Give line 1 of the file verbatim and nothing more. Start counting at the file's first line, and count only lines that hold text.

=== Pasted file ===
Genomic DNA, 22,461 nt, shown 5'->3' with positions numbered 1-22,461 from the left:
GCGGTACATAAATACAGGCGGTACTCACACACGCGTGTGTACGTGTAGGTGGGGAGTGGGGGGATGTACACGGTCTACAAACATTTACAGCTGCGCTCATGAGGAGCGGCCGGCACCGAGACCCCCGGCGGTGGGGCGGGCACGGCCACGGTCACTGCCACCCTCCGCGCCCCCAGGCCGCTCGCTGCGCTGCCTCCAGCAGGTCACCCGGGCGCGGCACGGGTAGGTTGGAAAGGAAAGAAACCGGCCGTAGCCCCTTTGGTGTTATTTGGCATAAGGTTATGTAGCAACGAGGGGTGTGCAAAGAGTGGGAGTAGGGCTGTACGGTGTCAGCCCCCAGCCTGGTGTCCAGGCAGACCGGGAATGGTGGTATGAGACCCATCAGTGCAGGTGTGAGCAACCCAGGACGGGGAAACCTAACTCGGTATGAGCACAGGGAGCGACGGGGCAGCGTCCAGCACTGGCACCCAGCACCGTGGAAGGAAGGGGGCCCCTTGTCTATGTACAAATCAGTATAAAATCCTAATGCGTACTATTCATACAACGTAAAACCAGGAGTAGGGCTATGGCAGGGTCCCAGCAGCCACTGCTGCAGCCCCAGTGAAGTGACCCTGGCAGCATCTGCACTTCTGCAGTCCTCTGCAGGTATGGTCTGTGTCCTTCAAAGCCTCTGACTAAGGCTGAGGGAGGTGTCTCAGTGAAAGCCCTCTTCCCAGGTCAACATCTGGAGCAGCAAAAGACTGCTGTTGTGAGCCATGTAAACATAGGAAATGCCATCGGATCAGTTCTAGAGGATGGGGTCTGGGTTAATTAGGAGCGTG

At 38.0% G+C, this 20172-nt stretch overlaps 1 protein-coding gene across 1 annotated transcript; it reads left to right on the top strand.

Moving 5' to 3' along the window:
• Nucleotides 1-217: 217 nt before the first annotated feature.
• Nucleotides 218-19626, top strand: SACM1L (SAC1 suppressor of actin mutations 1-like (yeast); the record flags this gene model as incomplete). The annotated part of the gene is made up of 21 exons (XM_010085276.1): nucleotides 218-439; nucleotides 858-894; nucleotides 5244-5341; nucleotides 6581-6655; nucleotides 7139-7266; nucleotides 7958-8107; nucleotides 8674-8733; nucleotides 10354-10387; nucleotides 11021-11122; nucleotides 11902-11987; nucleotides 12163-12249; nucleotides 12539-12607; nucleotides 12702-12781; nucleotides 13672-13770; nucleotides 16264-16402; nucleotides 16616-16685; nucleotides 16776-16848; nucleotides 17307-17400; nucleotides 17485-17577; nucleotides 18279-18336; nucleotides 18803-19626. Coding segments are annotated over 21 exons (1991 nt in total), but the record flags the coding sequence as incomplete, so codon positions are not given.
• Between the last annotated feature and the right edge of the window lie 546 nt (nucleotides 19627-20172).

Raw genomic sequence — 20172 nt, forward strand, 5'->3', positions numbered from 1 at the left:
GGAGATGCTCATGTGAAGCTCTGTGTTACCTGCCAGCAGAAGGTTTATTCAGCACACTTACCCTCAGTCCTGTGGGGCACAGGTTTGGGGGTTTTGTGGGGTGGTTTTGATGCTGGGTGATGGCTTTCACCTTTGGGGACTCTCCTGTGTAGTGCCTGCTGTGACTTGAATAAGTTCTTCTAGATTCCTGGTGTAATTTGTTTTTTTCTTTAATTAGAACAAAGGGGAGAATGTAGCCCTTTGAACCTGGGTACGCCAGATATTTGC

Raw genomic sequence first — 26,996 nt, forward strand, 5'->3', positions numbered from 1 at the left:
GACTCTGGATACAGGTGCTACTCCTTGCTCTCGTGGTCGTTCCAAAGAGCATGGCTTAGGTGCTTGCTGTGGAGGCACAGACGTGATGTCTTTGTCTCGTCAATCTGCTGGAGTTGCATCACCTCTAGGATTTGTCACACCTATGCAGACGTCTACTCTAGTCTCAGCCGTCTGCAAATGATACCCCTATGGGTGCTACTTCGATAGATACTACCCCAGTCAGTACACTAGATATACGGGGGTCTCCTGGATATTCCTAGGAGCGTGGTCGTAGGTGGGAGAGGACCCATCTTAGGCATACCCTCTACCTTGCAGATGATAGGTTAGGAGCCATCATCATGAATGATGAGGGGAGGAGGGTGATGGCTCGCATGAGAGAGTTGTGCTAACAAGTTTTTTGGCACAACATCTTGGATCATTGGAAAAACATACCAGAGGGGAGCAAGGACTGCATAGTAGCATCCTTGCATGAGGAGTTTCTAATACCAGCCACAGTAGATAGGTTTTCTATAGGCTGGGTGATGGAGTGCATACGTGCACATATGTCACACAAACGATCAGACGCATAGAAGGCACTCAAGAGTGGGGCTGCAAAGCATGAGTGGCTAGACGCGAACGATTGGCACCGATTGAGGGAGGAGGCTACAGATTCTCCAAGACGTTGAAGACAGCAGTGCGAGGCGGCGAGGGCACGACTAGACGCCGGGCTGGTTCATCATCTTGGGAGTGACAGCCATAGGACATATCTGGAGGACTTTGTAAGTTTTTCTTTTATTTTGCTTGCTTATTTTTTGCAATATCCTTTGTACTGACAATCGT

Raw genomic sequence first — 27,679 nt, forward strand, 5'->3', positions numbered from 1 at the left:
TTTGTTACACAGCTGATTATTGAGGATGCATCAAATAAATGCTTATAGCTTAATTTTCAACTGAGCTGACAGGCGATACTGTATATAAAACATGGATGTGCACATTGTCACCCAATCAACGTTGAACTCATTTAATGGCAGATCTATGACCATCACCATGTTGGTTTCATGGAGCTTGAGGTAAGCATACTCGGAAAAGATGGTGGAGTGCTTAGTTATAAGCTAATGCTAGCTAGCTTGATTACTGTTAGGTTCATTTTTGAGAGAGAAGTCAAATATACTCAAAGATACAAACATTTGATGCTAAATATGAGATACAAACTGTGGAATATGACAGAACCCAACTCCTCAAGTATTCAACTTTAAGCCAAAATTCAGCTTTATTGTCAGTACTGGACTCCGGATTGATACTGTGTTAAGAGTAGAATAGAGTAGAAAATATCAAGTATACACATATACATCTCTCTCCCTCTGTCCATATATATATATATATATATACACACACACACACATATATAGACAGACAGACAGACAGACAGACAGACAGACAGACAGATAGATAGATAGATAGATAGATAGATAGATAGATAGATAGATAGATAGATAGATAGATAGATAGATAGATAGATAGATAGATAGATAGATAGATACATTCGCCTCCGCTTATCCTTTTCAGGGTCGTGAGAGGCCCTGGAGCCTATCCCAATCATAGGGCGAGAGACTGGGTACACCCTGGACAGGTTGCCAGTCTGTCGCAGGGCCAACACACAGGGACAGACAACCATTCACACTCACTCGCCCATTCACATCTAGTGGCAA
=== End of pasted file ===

Genomic DNA, 22,461 nt, shown 5'->3' with positions numbered 1-22,461 from the left: